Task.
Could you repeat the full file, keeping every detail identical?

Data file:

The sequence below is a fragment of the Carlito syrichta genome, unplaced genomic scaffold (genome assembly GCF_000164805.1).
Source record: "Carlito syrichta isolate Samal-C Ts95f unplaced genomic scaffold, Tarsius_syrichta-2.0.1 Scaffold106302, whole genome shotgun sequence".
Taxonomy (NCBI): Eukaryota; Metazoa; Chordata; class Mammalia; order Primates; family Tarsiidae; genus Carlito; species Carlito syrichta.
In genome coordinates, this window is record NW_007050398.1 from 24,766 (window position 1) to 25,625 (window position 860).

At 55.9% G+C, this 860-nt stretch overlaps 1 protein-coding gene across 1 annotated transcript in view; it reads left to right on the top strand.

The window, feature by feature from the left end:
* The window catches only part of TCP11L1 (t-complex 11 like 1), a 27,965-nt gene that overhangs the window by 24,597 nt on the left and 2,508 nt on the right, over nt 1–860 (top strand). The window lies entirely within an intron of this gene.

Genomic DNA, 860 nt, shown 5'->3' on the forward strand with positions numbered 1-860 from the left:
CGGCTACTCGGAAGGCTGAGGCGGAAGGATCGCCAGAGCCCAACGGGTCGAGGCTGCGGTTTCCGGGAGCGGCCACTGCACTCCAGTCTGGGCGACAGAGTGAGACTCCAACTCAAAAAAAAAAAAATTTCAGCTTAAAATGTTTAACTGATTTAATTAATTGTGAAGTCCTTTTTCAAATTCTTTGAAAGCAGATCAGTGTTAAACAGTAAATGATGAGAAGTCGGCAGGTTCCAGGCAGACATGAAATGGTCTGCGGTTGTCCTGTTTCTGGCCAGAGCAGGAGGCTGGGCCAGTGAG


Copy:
The sequence below is a fragment of the Carlito syrichta genome, unplaced genomic scaffold (genome assembly GCF_000164805.1).
Source record: "Carlito syrichta isolate Samal-C Ts95f unplaced genomic scaffold, Tarsius_syrichta-2.0.1 Scaffold106302, whole genome shotgun sequence".
Taxonomy (NCBI): Eukaryota; Metazoa; Chordata; class Mammalia; order Primates; family Tarsiidae; genus Carlito; species Carlito syrichta.
In genome coordinates, this window is record NW_007050398.1 from 24,766 (window position 1) to 25,625 (window position 860).

At 55.9% G+C, this 860-nt stretch overlaps 1 protein-coding gene across 1 annotated transcript in view; it reads left to right on the top strand.

The window, feature by feature from the left end:
* The window catches only part of TCP11L1 (t-complex 11 like 1), a 27,965-nt gene that overhangs the window by 24,597 nt on the left and 2,508 nt on the right, over nt 1–860 (top strand). The window lies entirely within an intron of this gene.

Genomic DNA, 860 nt, shown 5'->3' on the forward strand with positions numbered 1-860 from the left:
CGGCTACTCGGAAGGCTGAGGCGGAAGGATCGCCAGAGCCCAACGGGTCGAGGCTGCGGTTTCCGGGAGCGGCCACTGCACTCCAGTCTGGGCGACAGAGTGAGACTCCAACTCAAAAAAAAAAAAATTTCAGCTTAAAATGTTTAACTGATTTAATTAATTGTGAAGTCCTTTTTCAAATTCTTTGAAAGCAGATCAGTGTTAAACAGTAAATGATGAGAAGTCGGCAGGTTCCAGGCAGACATGAAATGGTCTGCGGTTGTCCTGTTTCTGGCCAGAGCAGGAGGCTGGGCCAGTGAG